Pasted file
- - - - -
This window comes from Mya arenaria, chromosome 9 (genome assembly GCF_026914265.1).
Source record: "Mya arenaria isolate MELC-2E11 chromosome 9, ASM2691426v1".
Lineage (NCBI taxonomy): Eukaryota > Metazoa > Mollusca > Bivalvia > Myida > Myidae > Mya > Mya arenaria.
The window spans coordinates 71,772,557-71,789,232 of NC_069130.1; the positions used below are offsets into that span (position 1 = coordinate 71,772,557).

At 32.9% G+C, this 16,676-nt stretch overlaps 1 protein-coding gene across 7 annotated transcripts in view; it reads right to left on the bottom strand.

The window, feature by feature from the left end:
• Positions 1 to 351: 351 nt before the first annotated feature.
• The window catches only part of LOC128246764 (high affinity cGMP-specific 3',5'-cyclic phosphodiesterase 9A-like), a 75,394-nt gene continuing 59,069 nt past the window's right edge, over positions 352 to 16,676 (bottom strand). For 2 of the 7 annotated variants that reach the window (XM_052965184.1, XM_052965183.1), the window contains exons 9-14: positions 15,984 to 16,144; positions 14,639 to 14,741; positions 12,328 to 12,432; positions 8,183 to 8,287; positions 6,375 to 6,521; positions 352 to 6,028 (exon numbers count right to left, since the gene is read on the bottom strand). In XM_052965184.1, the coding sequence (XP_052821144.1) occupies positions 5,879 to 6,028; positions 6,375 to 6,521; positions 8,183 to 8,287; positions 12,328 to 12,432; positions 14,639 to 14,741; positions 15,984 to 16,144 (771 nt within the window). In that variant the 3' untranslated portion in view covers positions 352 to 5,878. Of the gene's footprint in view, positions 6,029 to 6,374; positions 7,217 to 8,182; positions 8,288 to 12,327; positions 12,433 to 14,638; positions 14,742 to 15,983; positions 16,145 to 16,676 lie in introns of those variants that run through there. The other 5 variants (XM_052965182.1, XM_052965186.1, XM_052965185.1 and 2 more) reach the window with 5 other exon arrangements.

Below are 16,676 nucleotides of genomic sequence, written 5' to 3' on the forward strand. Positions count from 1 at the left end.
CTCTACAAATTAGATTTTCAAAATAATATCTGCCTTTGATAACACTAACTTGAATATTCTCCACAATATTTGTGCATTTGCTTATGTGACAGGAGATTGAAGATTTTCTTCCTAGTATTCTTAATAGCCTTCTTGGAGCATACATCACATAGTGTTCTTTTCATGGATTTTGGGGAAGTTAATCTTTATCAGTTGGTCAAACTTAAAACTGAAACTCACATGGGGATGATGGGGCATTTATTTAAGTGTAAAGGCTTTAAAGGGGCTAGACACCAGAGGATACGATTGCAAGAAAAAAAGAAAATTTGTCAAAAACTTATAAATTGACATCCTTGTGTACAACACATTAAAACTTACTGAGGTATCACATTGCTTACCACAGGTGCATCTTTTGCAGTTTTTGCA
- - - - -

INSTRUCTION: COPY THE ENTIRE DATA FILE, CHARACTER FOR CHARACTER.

This window comes from Mya arenaria, chromosome 9 (genome assembly GCF_026914265.1).
Source record: "Mya arenaria isolate MELC-2E11 chromosome 9, ASM2691426v1".
Lineage (NCBI taxonomy): Eukaryota > Metazoa > Mollusca > Bivalvia > Myida > Myidae > Mya > Mya arenaria.
The window spans coordinates 71,772,557-71,789,232 of NC_069130.1; the positions used below are offsets into that span (position 1 = coordinate 71,772,557).

At 32.9% G+C, this 16,676-nt stretch overlaps 1 protein-coding gene across 7 annotated transcripts in view; it reads right to left on the bottom strand.

The window, feature by feature from the left end:
• Positions 1 to 351: 351 nt before the first annotated feature.
• The window catches only part of LOC128246764 (high affinity cGMP-specific 3',5'-cyclic phosphodiesterase 9A-like), a 75,394-nt gene continuing 59,069 nt past the window's right edge, over positions 352 to 16,676 (bottom strand). For 2 of the 7 annotated variants that reach the window (XM_052965184.1, XM_052965183.1), the window contains exons 9-14: positions 15,984 to 16,144; positions 14,639 to 14,741; positions 12,328 to 12,432; positions 8,183 to 8,287; positions 6,375 to 6,521; positions 352 to 6,028 (exon numbers count right to left, since the gene is read on the bottom strand). In XM_052965184.1, the coding sequence (XP_052821144.1) occupies positions 5,879 to 6,028; positions 6,375 to 6,521; positions 8,183 to 8,287; positions 12,328 to 12,432; positions 14,639 to 14,741; positions 15,984 to 16,144 (771 nt within the window). In that variant the 3' untranslated portion in view covers positions 352 to 5,878. Of the gene's footprint in view, positions 6,029 to 6,374; positions 7,217 to 8,182; positions 8,288 to 12,327; positions 12,433 to 14,638; positions 14,742 to 15,983; positions 16,145 to 16,676 lie in introns of those variants that run through there. The other 5 variants (XM_052965182.1, XM_052965186.1, XM_052965185.1 and 2 more) reach the window with 5 other exon arrangements.

Below are 16,676 nucleotides of genomic sequence, written 5' to 3' on the forward strand. Positions count from 1 at the left end.
CTCTACAAATTAGATTTTCAAAATAATATCTGCCTTTGATAACACTAACTTGAATATTCTCCACAATATTTGTGCATTTGCTTATGTGACAGGAGATTGAAGATTTTCTTCCTAGTATTCTTAATAGCCTTCTTGGAGCATACATCACATAGTGTTCTTTTCATGGATTTTGGGGAAGTTAATCTTTATCAGTTGGTCAAACTTAAAACTGAAACTCACATGGGGATGATGGGGCATTTATTTAAGTGTAAAGGCTTTAAAGGGGCTAGACACCAGAGGATACGATTGCAAGAAAAAAAGAAAATTTGTCAAAAACTTATAAATTGACATCCTTGTGTACAACACATTAAAACTTACTGAGGTATCACATTGCTTACCACAGGTGCATCTTTTGCAGTTTTTGCA